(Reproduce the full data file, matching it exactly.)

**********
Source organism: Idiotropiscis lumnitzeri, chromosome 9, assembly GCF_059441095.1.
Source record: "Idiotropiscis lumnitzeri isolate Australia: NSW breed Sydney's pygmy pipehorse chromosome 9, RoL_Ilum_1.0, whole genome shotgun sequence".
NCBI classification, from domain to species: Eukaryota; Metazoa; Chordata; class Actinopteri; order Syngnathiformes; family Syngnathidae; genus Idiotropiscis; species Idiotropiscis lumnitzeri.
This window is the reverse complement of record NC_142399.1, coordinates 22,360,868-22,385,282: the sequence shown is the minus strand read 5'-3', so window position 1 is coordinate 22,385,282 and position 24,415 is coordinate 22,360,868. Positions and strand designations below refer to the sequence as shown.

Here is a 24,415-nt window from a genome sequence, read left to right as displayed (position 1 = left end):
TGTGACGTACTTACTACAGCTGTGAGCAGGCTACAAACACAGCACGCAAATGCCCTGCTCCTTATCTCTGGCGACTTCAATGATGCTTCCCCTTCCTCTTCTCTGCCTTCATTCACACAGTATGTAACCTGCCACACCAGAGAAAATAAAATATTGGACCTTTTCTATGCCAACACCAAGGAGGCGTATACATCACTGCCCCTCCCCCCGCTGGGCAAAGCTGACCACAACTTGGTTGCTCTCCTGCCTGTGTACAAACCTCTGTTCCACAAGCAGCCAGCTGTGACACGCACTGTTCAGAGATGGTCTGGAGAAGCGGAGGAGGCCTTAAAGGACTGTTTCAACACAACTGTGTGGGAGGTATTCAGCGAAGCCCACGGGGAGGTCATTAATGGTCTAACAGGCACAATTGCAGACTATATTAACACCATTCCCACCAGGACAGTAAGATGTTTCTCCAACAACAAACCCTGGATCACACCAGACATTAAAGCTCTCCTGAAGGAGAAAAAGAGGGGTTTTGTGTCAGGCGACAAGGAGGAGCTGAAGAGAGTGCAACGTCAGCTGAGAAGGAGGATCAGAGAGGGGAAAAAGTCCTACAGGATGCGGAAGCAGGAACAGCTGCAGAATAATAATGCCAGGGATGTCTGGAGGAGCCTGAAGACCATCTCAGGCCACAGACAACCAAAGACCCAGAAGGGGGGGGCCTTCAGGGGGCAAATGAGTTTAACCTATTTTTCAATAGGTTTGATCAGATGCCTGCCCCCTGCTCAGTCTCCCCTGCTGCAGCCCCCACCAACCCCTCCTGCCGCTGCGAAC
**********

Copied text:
Source organism: Idiotropiscis lumnitzeri, chromosome 9, assembly GCF_059441095.1.
Source record: "Idiotropiscis lumnitzeri isolate Australia: NSW breed Sydney's pygmy pipehorse chromosome 9, RoL_Ilum_1.0, whole genome shotgun sequence".
NCBI classification, from domain to species: Eukaryota; Metazoa; Chordata; class Actinopteri; order Syngnathiformes; family Syngnathidae; genus Idiotropiscis; species Idiotropiscis lumnitzeri.
This window is the reverse complement of record NC_142399.1, coordinates 22,360,868-22,385,282: the sequence shown is the minus strand read 5'-3', so window position 1 is coordinate 22,385,282 and position 24,415 is coordinate 22,360,868. Positions and strand designations below refer to the sequence as shown.

Here is a 24,415-nt window from a genome sequence, read left to right as displayed (position 1 = left end):
TGTGACGTACTTACTACAGCTGTGAGCAGGCTACAAACACAGCACGCAAATGCCCTGCTCCTTATCTCTGGCGACTTCAATGATGCTTCCCCTTCCTCTTCTCTGCCTTCATTCACACAGTATGTAACCTGCCACACCAGAGAAAATAAAATATTGGACCTTTTCTATGCCAACACCAAGGAGGCGTATACATCACTGCCCCTCCCCCCGCTGGGCAAAGCTGACCACAACTTGGTTGCTCTCCTGCCTGTGTACAAACCTCTGTTCCACAAGCAGCCAGCTGTGACACGCACTGTTCAGAGATGGTCTGGAGAAGCGGAGGAGGCCTTAAAGGACTGTTTCAACACAACTGTGTGGGAGGTATTCAGCGAAGCCCACGGGGAGGTCATTAATGGTCTAACAGGCACAATTGCAGACTATATTAACACCATTCCCACCAGGACAGTAAGATGTTTCTCCAACAACAAACCCTGGATCACACCAGACATTAAAGCTCTCCTGAAGGAGAAAAAGAGGGGTTTTGTGTCAGGCGACAAGGAGGAGCTGAAGAGAGTGCAACGTCAGCTGAGAAGGAGGATCAGAGAGGGGAAAAAGTCCTACAGGATGCGGAAGCAGGAACAGCTGCAGAATAATAATGCCAGGGATGTCTGGAGGAGCCTGAAGACCATCTCAGGCCACAGACAACCAAAGACCCAGAAGGGGGGGGCCTTCAGGGGGCAAATGAGTTTAACCTATTTTTCAATAGGTTTGATCAGATGCCTGCCCCCTGCTCAGTCTCCCCTGCTGCAGCCCCCACCAACCCCTCCTGCCGCTGCGAAC